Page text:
This story originally published online at N.C. Policy Watch. 

North Carolina legislators met Thursday to set the ground rules for the redistricting process in a bid to complete drawing new legislative maps in early November. At a joint session Thursday of the House Standing Committee on Redistricting and the Senate Standing Committee on Redistricting and Elections, Rep. Destin Hall, R-Caldwell, said the intent is to abide by state laws and allow the State Board of Elections to print ballots in advance of the filing period for the 2022 elections starting on Dec. 6.

With the necessary census data not scheduled to be released until August 12, the plan will leave legislators with limited time  to ensure the drawing of fair maps with public input and participation.

The redistricting data based on the 2020 decennial census will contain population counts in geographies as small as census blocks. The redrawing of congressional and legislative district lines is essential for the state to comply with a set of constitutional and Voting Rights Act requirements, including assuring that districts contain nearly equal population and the “one person, one vote” principle.

The committee opened a portal for public comment after the meeting. Hall said members of the public can make any comment related to the redistricting process, including the criteria, proposed district lines and the process.

Redistricting criteria

Unlike other states that vest the power in an independent commission or that allow a gubernatorial veto of maps crafted in the state legislature, North Carolina currently vests the sole authority for the redistricting process with the General Assembly.

Since the census data will be released in a hard-to-manipulate format, Erika Churchill, a legislative staff member, said it will take three weeks for staff to convert the data into a usable format to be loaded into the public redistricting terminals.

In the meantime, Hall said the House committee members will start proposing and debating the criteria for drawing district lines this year.

Hall said he expects proposed criteria to be debated as early next Monday, August 9. Then, the committee chairs will consider public comment starting at 8:30 a.m. on Tuesday and the committee will vote on a final set of criteria for approval Thursday, he said.

Churchill said the staff will process the census data based on the criteria to be set by the legislators.

Public comment

Earlier this week, several voting rights groups sent a letter to leaders of the Senate and House redistricting committees urging them to start the process soon, to allow public comment before and after drawing of draft maps, and to increase transparency. The groups recommended the legislature release the user-friendly version of the data earlier and ensure public access to the broadcasting of the map-drawing process.

[Disclaimer: The North Carolina Justice Center, the parent organization of Policy Watch, signed on to the letter.]

Rep. Pricey Harrison, D-Guilford, said at Thursday’s meeting that the letter raised some concerns and she plans to propose rules enhancing transparency. Harrison co-sponsored a bill this session —the Fair Maps Act— that would have established an independent redistricting commission, but GOP lawmakers never allowed it to be heard in committee.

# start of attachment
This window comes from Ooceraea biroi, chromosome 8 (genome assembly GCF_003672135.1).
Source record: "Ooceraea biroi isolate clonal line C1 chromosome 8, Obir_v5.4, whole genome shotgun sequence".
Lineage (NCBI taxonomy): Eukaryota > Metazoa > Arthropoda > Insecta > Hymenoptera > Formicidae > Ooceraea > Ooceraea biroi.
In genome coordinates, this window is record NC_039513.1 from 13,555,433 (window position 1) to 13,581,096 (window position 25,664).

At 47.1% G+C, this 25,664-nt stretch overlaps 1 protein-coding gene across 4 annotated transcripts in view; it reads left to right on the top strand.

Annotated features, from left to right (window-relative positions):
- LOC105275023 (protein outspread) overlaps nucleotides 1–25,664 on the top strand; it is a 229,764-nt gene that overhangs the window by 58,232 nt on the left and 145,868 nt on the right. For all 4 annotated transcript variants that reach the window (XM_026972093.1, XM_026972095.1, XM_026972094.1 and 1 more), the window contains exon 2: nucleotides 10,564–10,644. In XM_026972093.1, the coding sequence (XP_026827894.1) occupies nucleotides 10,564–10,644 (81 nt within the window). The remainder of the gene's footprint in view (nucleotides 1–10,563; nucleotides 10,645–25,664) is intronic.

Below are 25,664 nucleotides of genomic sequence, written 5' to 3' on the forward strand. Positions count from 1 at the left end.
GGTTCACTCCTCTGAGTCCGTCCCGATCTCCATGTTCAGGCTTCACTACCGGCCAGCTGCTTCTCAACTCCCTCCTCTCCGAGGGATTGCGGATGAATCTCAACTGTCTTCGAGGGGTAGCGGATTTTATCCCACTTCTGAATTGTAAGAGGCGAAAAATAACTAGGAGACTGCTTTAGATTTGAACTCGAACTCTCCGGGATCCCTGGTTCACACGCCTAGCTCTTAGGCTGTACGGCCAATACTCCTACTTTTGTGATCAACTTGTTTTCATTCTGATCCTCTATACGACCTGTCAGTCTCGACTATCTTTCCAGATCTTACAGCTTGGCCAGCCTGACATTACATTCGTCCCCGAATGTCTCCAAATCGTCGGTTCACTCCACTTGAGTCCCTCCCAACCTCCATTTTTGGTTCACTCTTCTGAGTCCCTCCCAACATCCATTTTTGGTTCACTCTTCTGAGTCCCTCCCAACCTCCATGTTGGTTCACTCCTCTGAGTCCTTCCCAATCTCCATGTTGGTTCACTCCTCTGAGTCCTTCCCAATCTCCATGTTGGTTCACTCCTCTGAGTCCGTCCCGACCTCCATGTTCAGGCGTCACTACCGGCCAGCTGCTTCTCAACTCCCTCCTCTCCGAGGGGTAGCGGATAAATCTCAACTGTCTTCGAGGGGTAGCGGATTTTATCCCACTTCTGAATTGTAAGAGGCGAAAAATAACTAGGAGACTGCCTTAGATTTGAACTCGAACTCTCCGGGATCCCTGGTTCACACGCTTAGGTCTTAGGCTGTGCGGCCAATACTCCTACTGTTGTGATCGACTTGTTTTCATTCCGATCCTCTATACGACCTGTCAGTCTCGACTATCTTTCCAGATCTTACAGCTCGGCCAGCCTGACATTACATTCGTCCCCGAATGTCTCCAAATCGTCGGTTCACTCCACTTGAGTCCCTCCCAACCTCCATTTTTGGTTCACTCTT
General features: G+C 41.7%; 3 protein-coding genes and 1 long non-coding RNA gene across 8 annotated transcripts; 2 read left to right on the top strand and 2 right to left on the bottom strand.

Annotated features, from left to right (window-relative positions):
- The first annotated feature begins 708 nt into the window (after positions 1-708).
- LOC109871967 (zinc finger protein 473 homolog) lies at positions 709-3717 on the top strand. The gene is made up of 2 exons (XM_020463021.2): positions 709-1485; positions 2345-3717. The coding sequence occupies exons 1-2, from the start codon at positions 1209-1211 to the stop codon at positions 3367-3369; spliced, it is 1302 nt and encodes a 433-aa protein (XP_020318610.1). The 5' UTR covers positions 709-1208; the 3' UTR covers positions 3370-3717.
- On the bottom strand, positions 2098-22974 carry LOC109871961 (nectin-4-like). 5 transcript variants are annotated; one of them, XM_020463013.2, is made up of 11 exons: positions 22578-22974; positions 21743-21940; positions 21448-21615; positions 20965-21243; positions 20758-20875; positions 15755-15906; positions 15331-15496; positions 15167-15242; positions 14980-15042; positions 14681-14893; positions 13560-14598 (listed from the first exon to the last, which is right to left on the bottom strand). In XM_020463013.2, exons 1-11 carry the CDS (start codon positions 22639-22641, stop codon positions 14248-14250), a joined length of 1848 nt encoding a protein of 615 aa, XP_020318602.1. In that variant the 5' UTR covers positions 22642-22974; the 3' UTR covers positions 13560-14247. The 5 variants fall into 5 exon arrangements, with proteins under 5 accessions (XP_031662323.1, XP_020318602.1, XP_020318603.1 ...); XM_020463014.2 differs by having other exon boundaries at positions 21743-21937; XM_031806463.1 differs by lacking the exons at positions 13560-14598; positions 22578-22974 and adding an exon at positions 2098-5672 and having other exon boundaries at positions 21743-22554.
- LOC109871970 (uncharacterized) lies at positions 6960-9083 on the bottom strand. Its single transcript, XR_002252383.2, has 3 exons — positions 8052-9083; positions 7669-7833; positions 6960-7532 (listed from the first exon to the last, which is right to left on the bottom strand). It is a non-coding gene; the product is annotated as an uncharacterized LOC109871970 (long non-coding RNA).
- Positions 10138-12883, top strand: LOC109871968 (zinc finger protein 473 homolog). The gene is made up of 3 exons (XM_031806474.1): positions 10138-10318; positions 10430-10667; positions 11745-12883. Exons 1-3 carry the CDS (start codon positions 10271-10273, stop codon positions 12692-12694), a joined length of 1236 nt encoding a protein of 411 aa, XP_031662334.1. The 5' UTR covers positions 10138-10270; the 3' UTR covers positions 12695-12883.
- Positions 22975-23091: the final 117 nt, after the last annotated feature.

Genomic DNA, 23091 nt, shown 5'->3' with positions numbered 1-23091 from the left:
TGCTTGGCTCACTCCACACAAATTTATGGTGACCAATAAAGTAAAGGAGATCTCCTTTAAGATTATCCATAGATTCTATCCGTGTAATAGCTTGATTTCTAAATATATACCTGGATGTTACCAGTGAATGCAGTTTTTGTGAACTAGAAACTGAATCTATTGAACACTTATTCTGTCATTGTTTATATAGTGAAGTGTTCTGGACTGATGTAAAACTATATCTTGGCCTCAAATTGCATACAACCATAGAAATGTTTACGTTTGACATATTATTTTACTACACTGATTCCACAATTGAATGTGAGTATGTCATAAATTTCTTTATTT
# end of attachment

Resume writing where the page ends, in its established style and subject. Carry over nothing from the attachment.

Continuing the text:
The committees that met yesterday appear to be continuing transparency measures from a court-ordered process in 2019, which Hall said he’s comfortable with given what he described as the success of the process at that time.

“The 2019 process was the most — if not even arguable — but it was the most transparent process of redistricting and this state’s long history,” Hall said.

A 2019 court order mandated the redrawing of new legislative maps in public view after a three-judge panel found the Republican-majority legislature intentionally gerrymandered district maps to solidify their advantage.

At that time, members of the House and Senate redistricting committees used a lottery machine to select the base map and broadcast the process of legislators tweaking district lines on computers, as Policy Watch previously reported.

Another court ruling striking down the 2016 congressional map prompted legislators to redraw the congressional districts shortly afterwards in November 2019.

Map drawing

After the census data is processed, the legislature’s Information Services Division will allow lawmakers and members of the public to access the mapping software, Maptitude, Churchill said.

The judges prohibited the use of partisan data in map-drawing in the 2019 decision. The court files indicated that Thomas Hofeller, the late map maker and consultant hired by Republicans clearly used partisan data when he was drawing the legislative maps.

Churchill said the legislators will open two public terminals for themselves and the public to design their own maps. Members can schedule appointments to use the terminal. Members of the public can also generate maps using free software, such as DistrictR and Dave’s Redistricting, export the data, and import into the public terminals.

The documents created would become public documents, Churchill explained.

Draft plans, statistical data, shapefiles, and bills that propose new districts before the committee will be posted online, Churchill said.

Hall said the public has the opportunity to provide feedback on the draft maps too.

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